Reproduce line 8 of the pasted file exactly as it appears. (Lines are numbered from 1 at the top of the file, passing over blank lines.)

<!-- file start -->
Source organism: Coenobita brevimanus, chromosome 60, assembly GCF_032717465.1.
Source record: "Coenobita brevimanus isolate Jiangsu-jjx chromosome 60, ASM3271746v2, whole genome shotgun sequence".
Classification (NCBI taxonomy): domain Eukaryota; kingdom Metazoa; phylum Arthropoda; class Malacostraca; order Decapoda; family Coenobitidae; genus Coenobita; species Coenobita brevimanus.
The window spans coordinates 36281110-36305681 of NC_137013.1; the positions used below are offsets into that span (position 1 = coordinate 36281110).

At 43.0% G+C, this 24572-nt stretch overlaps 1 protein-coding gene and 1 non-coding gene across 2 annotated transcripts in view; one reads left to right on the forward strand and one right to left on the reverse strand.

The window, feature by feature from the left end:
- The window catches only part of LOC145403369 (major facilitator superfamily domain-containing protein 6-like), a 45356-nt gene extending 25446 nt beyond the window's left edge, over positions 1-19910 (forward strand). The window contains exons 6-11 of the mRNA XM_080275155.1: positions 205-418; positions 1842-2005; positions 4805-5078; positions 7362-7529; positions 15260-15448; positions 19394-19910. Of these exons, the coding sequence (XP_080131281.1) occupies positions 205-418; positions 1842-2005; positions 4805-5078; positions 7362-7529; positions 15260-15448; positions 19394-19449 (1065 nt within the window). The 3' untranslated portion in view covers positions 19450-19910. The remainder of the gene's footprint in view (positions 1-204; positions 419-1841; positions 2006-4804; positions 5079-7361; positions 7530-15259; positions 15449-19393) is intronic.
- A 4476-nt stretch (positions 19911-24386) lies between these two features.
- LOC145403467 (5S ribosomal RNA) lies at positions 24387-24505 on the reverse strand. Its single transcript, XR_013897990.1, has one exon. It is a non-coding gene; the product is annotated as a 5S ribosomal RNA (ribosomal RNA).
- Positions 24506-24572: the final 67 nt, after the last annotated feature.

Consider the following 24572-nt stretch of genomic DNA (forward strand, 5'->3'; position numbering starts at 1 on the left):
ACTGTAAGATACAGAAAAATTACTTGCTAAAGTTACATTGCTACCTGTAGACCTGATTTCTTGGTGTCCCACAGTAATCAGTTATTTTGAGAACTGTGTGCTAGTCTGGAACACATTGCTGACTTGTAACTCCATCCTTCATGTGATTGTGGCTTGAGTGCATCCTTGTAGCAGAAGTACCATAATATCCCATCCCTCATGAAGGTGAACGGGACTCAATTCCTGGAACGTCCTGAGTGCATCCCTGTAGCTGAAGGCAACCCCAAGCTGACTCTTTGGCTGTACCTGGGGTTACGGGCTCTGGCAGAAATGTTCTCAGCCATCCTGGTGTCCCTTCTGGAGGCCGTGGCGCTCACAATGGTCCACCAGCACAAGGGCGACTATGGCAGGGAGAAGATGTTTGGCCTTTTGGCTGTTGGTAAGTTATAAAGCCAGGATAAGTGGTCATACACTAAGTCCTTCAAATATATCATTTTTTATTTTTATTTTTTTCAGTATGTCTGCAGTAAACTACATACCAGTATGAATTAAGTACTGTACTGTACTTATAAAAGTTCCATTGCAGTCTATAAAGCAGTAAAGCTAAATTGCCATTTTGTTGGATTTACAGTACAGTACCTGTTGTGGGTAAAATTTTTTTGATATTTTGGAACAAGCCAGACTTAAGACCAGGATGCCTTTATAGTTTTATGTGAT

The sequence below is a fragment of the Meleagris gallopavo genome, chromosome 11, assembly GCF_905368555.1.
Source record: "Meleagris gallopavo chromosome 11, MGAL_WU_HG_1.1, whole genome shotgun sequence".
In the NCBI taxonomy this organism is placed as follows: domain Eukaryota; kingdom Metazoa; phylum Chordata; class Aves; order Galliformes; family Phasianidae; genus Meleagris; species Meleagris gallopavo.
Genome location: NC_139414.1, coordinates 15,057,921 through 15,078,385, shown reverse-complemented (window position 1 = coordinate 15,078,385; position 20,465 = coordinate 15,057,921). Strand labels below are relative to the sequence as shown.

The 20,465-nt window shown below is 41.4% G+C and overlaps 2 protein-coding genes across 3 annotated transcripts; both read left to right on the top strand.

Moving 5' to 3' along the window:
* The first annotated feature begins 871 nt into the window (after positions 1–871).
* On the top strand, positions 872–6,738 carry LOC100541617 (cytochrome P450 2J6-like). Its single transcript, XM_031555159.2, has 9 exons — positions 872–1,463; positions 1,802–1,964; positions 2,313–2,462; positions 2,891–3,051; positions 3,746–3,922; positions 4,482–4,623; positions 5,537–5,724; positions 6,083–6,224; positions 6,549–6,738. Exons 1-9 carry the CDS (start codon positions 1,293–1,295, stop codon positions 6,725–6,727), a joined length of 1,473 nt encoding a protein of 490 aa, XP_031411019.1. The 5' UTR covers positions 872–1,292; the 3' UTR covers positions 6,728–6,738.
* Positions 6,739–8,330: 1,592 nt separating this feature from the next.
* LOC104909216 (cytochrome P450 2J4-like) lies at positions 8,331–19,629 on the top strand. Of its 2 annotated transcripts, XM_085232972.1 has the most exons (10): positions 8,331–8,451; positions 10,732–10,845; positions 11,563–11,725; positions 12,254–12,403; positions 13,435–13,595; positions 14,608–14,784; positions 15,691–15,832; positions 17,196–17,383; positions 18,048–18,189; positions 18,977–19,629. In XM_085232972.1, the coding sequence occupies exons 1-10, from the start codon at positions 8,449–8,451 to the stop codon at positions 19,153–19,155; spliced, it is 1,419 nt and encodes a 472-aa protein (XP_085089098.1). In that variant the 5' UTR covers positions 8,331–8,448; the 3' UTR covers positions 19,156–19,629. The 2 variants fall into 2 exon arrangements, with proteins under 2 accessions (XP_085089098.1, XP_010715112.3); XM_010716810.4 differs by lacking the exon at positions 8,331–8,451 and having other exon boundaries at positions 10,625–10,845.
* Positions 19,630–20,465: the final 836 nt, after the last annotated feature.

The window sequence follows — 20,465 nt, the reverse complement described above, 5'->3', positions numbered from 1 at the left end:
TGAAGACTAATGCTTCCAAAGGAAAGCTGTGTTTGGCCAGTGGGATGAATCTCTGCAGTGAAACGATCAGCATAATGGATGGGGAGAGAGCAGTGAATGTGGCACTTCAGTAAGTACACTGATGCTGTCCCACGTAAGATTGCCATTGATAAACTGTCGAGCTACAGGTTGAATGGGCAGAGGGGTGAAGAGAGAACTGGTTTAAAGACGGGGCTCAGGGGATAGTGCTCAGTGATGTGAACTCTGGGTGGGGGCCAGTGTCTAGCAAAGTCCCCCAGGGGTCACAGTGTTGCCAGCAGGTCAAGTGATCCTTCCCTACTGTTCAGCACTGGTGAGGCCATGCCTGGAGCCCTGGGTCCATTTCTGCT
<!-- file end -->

- A 4476-nt stretch (positions 19911-24386) lies between these two features.